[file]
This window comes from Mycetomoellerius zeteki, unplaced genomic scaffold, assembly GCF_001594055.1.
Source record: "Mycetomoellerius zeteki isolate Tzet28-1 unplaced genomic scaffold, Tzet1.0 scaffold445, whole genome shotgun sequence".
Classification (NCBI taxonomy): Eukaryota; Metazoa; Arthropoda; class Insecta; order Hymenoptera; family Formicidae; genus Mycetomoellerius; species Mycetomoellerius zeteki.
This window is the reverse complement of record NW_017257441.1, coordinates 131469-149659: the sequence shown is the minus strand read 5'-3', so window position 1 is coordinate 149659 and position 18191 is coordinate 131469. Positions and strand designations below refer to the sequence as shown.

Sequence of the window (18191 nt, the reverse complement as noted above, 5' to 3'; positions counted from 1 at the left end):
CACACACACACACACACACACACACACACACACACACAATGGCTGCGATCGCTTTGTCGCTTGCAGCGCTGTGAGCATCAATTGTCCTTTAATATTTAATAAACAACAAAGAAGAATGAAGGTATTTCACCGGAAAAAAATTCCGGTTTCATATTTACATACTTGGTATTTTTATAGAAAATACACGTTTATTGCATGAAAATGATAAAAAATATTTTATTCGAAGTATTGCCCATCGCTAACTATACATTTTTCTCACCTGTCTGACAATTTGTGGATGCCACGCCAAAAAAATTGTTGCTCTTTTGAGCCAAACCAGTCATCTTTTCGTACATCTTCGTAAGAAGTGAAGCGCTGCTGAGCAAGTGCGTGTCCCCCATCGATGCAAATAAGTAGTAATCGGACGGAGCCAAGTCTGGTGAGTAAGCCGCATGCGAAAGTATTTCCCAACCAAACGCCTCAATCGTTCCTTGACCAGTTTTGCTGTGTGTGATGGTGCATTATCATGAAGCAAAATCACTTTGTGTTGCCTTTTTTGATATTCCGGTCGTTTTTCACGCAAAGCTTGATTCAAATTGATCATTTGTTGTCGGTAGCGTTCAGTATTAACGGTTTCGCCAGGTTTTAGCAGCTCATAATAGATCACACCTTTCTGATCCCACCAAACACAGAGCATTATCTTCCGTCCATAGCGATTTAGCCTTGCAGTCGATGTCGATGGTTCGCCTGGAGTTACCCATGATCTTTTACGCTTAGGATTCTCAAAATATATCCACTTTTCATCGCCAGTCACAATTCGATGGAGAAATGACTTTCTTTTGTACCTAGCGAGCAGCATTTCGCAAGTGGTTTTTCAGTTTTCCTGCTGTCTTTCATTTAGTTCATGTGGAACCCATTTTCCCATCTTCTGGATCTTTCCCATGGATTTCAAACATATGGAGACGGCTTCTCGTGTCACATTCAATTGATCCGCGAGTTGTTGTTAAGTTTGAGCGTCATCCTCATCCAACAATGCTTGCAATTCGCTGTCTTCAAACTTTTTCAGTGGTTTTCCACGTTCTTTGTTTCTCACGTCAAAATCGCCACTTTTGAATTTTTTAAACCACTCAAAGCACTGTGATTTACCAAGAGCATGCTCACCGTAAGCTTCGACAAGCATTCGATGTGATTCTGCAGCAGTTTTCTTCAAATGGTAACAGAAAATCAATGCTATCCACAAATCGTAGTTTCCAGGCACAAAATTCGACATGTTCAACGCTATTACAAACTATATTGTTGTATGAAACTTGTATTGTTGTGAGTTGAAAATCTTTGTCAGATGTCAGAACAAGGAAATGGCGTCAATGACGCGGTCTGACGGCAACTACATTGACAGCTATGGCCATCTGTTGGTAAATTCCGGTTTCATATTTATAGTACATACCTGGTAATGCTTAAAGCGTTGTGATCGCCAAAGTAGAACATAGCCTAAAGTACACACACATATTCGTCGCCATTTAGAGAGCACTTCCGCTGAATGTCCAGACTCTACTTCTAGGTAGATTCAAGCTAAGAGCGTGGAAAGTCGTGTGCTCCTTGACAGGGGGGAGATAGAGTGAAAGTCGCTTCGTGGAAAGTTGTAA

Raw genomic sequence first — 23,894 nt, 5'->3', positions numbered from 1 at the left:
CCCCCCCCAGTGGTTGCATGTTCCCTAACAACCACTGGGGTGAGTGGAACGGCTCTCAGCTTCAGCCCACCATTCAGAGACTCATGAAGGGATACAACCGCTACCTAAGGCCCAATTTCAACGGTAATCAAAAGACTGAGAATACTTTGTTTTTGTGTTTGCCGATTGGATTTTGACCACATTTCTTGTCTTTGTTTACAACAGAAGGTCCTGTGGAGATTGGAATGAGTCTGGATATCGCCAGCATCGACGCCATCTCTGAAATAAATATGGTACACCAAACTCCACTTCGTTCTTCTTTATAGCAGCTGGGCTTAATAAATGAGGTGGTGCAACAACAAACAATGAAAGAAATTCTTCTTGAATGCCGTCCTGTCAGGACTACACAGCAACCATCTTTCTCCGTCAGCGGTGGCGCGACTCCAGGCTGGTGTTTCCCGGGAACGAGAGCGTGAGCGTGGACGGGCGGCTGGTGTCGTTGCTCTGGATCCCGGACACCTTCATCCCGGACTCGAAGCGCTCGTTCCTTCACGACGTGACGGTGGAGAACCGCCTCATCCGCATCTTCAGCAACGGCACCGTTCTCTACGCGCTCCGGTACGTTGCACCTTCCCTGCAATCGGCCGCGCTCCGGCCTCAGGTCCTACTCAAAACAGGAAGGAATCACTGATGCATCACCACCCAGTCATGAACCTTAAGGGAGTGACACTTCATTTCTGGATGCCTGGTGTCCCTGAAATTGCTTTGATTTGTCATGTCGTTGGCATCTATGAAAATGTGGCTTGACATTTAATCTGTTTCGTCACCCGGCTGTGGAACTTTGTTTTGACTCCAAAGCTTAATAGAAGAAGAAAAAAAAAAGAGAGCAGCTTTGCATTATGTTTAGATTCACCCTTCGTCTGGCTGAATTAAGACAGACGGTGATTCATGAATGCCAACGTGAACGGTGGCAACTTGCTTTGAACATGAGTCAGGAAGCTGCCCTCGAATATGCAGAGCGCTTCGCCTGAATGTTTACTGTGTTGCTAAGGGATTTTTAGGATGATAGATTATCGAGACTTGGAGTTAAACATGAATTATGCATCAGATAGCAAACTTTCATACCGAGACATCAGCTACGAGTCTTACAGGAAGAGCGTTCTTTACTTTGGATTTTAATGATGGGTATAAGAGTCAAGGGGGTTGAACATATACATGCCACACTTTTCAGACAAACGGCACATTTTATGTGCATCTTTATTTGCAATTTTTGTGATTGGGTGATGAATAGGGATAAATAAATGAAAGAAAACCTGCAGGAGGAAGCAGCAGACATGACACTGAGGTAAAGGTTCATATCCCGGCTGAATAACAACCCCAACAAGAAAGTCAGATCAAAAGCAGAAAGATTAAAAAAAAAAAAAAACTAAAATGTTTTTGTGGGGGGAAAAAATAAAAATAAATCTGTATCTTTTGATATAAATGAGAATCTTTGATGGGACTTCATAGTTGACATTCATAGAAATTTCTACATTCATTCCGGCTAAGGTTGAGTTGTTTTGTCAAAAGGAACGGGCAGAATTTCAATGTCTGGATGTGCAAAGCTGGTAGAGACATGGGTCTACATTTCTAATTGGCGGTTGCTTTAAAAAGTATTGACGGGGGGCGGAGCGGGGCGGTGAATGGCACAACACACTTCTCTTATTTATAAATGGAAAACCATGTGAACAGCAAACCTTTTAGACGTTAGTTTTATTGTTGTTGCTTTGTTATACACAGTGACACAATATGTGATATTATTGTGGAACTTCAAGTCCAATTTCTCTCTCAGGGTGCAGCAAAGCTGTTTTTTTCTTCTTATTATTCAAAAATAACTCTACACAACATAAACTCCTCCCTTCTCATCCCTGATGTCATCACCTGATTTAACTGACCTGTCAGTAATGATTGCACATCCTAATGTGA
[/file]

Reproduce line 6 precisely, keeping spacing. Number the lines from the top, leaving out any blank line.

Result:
CACACACACACACACACACACACACACACACACACACAATGGCTGCGATCGCTTTGTCGCTTGCAGCGCTGTGAGCATCAATTGTCCTTTAATATTTAATAAACAACAAAGAAGAATGAAGGTATTTCACCGGAAAAAAATTCCGGTTTCATATTTACATACTTGGTATTTTTATAGAAAATACACGTTTATTGCATGAAAATGATAAAAAATATTTTATTCGAAGTATTGCCCATCGCTAACTATACATTTTTCTCACCTGTCTGACAATTTGTGGATGCCACGCCAAAAAAATTGTTGCTCTTTTGAGCCAAACCAGTCATCTTTTCGTACATCTTCGTAAGAAGTGAAGCGCTGCTGAGCAAGTGCGTGTCCCCCATCGATGCAAATAAGTAGTAATCGGACGGAGCCAAGTCTGGTGAGTAAGCCGCATGCGAAAGTATTTCCCAACCAAACGCCTCAATCGTTCCTTGACCAGTTTTGCTGTGTGTGATGGTGCATTATCATGAAGCAAAATCACTTTGTGTTGCCTTTTTTGATATTCCGGTCGTTTTTCACGCAAAGCTTGATTCAAATTGATCATTTGTTGTCGGTAGCGTTCAGTATTAACGGTTTCGCCAGGTTTTAGCAGCTCATAATAGATCACACCTTTCTGATCCCACCAAACACAGAGCATTATCTTCCGTCCATAGCGATTTAGCCTTGCAGTCGATGTCGATGGTTCGCCTGGAGTTACCCATGATCTTTTACGCTTAGGATTCTCAAAATATATCCACTTTTCATCGCCAGTCACAATTCGATGGAGAAATGACTTTCTTTTGTACCTAGCGAGCAGCATTTCGCAAGTGGTTTTTCAGTTTTCCTGCTGTCTTTCATTTAGTTCATGTGGAACCCATTTTCCCATCTTCTGGATCTTTCCCATGGATTTCAAACATATGGAGACGGCTTCTCGTGTCACATTCAATTGATCCGCGAGTTGTTGTTAAGTTTGAGCGTCATCCTCATCCAACAATGCTTGCAATTCGCTGTCTTCAAACTTTTTCAGTGGTTTTCCACGTTCTTTGTTTCTCACGTCAAAATCGCCACTTTTGAATTTTTTAAACCACTCAAAGCACTGTGATTTACCAAGAGCATGCTCACCGTAAGCTTCGACAAGCATTCGATGTGATTCTGCAGCAGTTTTCTTCAAATGGTAACAGAAAATCAATGCTATCCACAAATCGTAGTTTCCAGGCACAAAATTCGACATGTTCAACGCTATTACAAACTATATTGTTGTATGAAACTTGTATTGTTGTGAGTTGAAAATCTTTGTCAGATGTCAGAACAAGGAAATGGCGTCAATGACGCGGTCTGACGGCAACTACATTGACAGCTATGGCCATCTGTTGGTAAATTCCGGTTTCATATTTATAGTACATACCTGGTAATGCTTAAAGCGTTGTGATCGCCAAAGTAGAACATAGCCTAAAGTACACACACATATTCGTCGCCATTTAGAGAGCACTTCCGCTGAATGTCCAGACTCTACTTCTAGGTAGATTCAAGCTAAGAGCGTGGAAAGTCGTGTGCTCCTTGACAGGGGGGAGATAGAGTGAAAGTCGCTTCGTGGAAAGTTGTAA